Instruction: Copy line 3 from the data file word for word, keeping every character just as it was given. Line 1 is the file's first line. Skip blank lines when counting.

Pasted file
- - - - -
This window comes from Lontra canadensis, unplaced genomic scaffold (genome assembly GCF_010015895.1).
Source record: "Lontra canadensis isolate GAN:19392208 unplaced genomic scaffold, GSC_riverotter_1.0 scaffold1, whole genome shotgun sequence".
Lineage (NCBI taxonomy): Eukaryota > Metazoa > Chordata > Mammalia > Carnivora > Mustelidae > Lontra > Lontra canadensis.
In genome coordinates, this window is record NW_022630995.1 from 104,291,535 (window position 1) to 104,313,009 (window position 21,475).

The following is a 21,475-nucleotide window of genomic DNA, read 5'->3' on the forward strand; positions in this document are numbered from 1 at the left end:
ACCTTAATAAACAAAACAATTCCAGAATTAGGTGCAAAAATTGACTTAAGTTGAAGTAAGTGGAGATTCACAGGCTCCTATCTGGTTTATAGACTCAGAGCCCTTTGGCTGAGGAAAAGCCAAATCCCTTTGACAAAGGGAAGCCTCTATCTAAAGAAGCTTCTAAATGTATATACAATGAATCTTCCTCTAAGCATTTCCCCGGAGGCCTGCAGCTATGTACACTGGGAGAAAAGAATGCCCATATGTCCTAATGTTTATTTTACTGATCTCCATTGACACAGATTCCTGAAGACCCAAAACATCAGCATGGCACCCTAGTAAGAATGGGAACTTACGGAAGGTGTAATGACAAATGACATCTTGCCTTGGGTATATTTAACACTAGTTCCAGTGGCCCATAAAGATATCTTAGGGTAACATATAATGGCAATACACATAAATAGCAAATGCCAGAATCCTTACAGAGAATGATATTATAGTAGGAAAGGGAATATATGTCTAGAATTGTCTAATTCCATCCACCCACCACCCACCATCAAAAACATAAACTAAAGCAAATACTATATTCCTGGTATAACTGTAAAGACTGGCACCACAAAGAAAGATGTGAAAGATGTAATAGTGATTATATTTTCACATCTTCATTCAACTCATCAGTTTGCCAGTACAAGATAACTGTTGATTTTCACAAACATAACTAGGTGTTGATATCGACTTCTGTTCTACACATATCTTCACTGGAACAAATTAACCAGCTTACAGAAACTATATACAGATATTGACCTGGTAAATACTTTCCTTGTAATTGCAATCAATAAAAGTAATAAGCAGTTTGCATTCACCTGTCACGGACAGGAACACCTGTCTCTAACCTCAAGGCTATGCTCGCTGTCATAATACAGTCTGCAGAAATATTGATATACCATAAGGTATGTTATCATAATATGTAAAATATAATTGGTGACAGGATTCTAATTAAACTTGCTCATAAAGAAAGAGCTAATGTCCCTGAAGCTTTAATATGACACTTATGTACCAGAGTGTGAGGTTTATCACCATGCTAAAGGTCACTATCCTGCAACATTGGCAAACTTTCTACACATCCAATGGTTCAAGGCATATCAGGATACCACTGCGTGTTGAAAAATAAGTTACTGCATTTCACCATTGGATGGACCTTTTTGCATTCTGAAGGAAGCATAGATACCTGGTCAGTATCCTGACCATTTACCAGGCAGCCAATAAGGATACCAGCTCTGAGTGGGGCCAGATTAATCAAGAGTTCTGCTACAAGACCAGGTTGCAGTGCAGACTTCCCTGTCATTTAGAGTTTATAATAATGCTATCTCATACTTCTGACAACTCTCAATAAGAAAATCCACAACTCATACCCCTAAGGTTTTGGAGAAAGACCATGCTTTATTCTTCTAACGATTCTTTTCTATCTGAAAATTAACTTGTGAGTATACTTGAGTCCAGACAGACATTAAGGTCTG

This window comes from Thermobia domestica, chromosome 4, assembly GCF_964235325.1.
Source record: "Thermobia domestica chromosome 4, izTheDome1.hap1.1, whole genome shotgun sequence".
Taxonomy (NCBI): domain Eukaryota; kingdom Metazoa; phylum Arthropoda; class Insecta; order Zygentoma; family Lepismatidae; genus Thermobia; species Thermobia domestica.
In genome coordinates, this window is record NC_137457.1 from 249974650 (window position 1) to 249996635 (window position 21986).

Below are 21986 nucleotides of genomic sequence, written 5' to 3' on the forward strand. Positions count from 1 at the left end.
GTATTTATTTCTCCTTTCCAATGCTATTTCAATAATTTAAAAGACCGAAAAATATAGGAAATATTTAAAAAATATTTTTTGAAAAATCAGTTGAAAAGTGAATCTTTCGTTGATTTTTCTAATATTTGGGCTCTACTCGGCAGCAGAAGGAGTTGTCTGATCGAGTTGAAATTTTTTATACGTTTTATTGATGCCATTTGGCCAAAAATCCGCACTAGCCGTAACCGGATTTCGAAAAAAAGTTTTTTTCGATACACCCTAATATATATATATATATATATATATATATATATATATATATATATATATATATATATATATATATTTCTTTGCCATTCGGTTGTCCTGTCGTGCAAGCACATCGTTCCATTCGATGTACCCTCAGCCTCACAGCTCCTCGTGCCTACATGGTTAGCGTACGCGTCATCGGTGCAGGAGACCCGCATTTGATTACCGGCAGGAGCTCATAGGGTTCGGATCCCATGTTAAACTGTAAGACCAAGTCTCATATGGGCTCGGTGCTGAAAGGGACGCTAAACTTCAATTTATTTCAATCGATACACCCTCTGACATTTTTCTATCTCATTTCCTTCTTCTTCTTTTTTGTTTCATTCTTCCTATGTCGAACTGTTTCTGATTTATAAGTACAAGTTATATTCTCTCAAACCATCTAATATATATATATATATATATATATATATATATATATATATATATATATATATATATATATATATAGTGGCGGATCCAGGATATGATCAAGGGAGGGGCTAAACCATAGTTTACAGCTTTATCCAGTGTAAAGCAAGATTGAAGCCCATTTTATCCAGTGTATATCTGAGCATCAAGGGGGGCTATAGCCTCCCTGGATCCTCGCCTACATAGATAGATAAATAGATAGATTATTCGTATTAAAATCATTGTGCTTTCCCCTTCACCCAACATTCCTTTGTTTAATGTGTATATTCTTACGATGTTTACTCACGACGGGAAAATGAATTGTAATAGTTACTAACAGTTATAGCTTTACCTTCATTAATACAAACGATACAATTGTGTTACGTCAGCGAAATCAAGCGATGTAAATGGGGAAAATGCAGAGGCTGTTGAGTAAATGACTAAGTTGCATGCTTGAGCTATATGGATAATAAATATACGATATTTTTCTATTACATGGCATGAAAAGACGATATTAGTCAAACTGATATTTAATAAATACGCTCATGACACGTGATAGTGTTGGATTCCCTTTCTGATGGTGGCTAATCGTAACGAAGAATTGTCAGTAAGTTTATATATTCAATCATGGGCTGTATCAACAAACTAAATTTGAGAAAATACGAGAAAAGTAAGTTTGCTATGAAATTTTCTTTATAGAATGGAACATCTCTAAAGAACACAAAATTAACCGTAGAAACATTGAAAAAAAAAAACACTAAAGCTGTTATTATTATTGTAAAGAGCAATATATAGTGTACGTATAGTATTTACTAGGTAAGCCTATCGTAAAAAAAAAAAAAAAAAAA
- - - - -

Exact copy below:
Lineage (NCBI taxonomy): Eukaryota > Metazoa > Chordata > Mammalia > Carnivora > Mustelidae > Lontra > Lontra canadensis.